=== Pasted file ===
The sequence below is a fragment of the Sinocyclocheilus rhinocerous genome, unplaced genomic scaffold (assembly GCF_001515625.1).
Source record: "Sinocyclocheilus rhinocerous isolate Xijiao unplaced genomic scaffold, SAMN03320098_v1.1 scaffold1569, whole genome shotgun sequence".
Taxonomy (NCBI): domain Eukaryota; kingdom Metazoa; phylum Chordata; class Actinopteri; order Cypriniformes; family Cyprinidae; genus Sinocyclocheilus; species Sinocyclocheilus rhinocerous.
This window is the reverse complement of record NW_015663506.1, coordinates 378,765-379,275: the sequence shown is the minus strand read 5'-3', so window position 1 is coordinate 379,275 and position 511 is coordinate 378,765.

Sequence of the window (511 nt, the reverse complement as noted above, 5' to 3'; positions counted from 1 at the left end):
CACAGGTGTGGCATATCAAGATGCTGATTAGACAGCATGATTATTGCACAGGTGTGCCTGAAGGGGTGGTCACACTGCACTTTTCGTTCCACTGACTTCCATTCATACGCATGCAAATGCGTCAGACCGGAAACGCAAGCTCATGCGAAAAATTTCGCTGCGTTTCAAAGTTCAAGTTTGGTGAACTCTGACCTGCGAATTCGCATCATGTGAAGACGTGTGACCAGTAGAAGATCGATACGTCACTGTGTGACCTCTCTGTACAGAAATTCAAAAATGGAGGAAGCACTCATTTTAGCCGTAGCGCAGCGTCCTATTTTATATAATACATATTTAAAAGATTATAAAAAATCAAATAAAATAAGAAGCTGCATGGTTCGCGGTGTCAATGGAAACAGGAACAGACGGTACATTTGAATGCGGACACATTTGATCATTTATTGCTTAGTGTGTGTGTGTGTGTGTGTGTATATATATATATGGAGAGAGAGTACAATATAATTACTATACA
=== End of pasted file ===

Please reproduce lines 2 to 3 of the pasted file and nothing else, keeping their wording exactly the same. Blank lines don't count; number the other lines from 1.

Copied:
Source record: "Sinocyclocheilus rhinocerous isolate Xijiao unplaced genomic scaffold, SAMN03320098_v1.1 scaffold1569, whole genome shotgun sequence".
Taxonomy (NCBI): domain Eukaryota; kingdom Metazoa; phylum Chordata; class Actinopteri; order Cypriniformes; family Cyprinidae; genus Sinocyclocheilus; species Sinocyclocheilus rhinocerous.